Flood-hit Pakistan faces spread of infectious diseases

Around 33 million people affected by floods that engulfed a third of Pakistan need immediate assistance after the calamity damaged health facilities.

Flood_Disease_Pakistan
Displaced people fleeing Sindh streamed into Balochistan in Pakistan. Image: Abdul Majeed Goraya/IRIN, CC BY-SA 3.0, via Flickr.

Amid unprecedented floods which have affected 33 million people and damaged nearly 900 health facilities, Pakistan faces the risk of widespread outbreaks of diseases, including diarrhoea, dengue, malaria, polio and Covid-19.

The floods have killed more than 1,300 people since 14 June and injured over 12,000, according to the country’s National Disaster Management Authority. The provinces of Sindh and Balochistan are the worst affected with floodwaters engulfing entire villages and wiping out standing crops.

Mirza Nasir-ud-Din Mashhood Ahmad, special secretary at the Ministry of National Health Services, told SciDev.Net that with most health facilities damaged in the worst-affected districts, outbreaks of vector-borne diseases such as malaria and dengue are “imminent in the next few weeks”.

Ahmad said Sindh is the worst affected as the waters here “will not dry for another three to four months”, hampering rehabilitation work and the restoration of health facilities. The province faces a “health emergency”, with the floods limiting access to a vulnerable population and worsening an already ailing health system, he added.

National rainfall was 243 per cent above average in August, according to the Pakistan Meteorological Department which is forecasting more rains in the month ahead.

Indrika Ratwatte, director for Asia and the Pacific at the UN Refugee Agency (UNHCR), says this will likely worsen conditions for nearly half a million displaced people and force more to abandon their homes.

Relief and rehabilitation in displacement settlements will remain a challenge; already disease outbreaks are being reported from most affected areas.

Arif Jabbar Khan, country director, WaterAid Pakistan

“People are facing many challenges in the informal settlements, camped along roadsides to escape surrounding flood waters, setting up shelters with whatever resources they have,” said Ratwatte, urging the international community to step up its support.

The World Health Organisation warned that ongoing disease outbreaks in Pakistan including diarrhoea, dengue fever, malaria, polio and Covid-19 are being exacerbated, particularly in the camps and places where water and sanitation facilities have been damaged.

Public health in Pakistan was already considered compromised before the flood. About 38 per cent of children under five are stunted and the country has the world’s second-highest global burden of hepatitis C.

With 116 of Pakistan’s 154 districts impacted by the floods and a third of the country submerged, many immunisation programmes have been disrupted.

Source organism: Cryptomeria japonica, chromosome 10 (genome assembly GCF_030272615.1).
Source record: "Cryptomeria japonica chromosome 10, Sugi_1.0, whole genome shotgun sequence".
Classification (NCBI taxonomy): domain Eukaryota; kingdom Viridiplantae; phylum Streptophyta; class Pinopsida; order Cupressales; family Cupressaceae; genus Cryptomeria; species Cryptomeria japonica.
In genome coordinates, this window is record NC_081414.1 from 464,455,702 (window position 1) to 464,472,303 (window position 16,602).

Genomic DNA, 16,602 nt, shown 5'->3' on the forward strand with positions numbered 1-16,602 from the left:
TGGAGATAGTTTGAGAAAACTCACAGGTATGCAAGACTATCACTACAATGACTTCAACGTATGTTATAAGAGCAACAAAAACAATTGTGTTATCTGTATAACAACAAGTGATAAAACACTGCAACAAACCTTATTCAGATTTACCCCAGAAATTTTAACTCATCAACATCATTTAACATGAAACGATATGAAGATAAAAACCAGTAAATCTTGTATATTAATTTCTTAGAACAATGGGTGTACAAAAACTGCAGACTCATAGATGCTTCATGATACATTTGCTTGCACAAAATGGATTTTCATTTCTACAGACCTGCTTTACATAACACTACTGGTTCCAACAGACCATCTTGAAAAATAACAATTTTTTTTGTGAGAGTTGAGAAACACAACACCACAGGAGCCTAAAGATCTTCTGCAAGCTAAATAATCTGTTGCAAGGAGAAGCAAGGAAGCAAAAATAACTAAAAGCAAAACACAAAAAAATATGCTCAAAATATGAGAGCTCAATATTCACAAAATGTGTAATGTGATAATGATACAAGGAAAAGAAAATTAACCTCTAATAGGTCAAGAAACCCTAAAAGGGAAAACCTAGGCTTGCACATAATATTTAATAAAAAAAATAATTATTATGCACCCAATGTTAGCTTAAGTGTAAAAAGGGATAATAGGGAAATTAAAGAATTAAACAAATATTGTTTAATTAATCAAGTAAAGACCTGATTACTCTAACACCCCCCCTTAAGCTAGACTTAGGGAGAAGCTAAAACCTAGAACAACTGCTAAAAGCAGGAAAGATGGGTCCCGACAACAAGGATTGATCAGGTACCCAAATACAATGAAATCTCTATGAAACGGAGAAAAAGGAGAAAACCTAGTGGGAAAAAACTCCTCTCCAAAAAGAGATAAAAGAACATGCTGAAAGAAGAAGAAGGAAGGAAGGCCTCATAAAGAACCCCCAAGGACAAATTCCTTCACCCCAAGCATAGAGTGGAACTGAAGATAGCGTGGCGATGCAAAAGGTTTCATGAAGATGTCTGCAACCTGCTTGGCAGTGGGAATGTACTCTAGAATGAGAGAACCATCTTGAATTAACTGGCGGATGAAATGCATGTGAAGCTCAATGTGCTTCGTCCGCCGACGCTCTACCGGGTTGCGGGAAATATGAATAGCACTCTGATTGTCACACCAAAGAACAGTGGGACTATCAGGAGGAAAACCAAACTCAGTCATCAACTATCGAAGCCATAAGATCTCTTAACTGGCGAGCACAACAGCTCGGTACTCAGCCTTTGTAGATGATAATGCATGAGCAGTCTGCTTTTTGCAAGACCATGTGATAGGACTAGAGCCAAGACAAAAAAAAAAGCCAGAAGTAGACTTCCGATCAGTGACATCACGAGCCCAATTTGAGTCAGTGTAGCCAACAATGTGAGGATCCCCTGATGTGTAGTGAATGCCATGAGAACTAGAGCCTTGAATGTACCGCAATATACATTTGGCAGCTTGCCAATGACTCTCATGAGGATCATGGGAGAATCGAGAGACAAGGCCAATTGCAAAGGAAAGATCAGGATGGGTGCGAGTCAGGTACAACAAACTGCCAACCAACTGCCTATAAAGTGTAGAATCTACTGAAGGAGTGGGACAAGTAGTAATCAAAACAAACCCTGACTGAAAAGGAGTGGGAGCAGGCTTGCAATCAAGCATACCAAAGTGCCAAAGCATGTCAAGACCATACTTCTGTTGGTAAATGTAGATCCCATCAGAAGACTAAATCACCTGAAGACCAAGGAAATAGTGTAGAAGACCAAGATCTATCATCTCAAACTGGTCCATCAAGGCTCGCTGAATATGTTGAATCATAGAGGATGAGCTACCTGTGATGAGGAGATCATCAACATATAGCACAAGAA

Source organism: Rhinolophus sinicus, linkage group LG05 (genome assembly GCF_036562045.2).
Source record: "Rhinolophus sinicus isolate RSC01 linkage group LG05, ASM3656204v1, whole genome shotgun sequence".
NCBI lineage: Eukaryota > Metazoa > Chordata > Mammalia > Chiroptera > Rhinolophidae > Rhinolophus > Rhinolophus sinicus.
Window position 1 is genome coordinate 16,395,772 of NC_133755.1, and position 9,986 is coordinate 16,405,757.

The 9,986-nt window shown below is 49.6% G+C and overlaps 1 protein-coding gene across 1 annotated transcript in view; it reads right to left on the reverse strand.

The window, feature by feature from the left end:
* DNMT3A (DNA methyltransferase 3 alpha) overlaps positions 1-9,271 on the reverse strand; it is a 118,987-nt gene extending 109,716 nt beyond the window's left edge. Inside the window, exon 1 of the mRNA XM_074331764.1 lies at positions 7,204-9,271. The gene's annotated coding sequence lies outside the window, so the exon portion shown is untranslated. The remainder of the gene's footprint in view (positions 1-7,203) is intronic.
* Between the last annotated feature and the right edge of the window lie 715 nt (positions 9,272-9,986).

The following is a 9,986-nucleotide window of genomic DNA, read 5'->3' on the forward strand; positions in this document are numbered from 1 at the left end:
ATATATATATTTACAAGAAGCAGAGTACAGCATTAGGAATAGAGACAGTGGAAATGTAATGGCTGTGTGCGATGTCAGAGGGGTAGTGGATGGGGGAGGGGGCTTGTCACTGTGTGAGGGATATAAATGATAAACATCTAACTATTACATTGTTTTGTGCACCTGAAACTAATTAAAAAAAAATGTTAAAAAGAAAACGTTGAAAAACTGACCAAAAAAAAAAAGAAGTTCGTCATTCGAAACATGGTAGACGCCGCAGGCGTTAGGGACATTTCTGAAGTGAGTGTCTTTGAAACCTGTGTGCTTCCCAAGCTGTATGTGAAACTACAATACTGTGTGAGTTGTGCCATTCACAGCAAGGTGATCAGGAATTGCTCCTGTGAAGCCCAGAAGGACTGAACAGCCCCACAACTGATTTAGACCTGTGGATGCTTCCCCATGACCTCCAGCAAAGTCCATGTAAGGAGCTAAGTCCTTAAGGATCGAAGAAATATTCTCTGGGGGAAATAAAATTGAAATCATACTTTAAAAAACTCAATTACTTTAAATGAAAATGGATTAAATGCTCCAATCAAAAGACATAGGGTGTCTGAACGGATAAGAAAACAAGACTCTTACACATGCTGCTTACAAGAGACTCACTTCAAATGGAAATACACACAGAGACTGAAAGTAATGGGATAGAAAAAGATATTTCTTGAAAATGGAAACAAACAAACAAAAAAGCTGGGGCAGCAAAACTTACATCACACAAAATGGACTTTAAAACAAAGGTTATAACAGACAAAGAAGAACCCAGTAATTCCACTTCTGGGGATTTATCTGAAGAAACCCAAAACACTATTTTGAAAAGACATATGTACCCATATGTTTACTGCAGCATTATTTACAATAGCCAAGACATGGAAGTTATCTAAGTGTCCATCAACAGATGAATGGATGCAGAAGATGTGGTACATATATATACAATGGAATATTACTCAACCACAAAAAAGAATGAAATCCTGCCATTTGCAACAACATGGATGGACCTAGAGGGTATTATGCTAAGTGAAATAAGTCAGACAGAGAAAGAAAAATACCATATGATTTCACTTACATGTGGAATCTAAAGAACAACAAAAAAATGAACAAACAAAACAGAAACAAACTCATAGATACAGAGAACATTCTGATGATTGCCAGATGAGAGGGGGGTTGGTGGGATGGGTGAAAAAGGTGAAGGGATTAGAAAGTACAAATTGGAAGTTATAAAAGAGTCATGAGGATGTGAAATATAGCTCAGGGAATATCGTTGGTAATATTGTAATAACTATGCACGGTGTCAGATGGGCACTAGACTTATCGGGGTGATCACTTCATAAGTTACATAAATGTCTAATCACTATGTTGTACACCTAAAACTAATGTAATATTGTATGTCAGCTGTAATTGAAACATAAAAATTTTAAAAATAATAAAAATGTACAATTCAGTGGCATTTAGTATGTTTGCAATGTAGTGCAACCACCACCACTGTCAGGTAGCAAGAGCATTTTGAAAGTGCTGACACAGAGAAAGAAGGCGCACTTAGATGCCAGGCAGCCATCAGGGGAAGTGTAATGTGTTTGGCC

“Our vaccinators are working diligently to ensure that routine immunisation continues in the flood-affected districts where health facilities have been damaged,” said Muhammad Ahmed Kazi, director general of the Federal Directorate of Immunisation. “Immunisation is a priority and we must reach children in affected districts with vaccines, especially for diseases like rotavirus, typhoid and measles,” he told SciDev.Net.

“Relief and rehabilitation in displacement settlements will remain a challenge; already disease outbreaks are being reported from most affected areas,” said Arif Jabbar Khan, country director of WaterAid Pakistan, adding that the risk of disease outbreaks will continue as long as people remain displaced. An estimated 500,000 people are currently sheltered in camps.

Women and babies at risk

Khan said when people return to their homes they are likely to encounter deteriorated conditions, including contaminated water sources. “It is important that the water sources at the household and institutional levels are restored and decontaminated on an urgent basis,” he said.

The camps set up to provide emergency shelter also face huge challenges. Maria Mushtaq who cooks and serves meals for internally displaced people in the Khairpur district of Sindh, said: “Even in the better organised camps functioning out of school buildings, the washrooms and latrines are not enough to cater to the huge numbers. Despite being cleaned every day, these camps are swarming with mosquitoes and flies.”

Of the 6.4 million people in need of humanitarian assistance in Sindh, more than 1.6 million are women of childbearing age, said Sindh Health Minister, Azra Pechuho. She told journalists that there were at least 47,000 displaced, pregnant women at different camps around the province.

The UN Population Fund has estimated that there are 650,000 pregnant women in the flood-affected areas of Pakistan, in need of skilled birth attendants, newborn care and support. Of these, about 73,000 are due to deliver this month. With almost one million houses damaged, the UN agency warns that women and girls are at increased risk of gender-based violence.

The floods were caused by heavy torrential rains since June. The Pakistan Meterological Department’s monthly summary for August termed it the “wettest August since 1961”.  The monthly summary for July said that average rainfall in Balochistan was 450 per cent above average and 307 per cent above average in Sindh.

This article was originally published on SciDev.Net. Read the original article.

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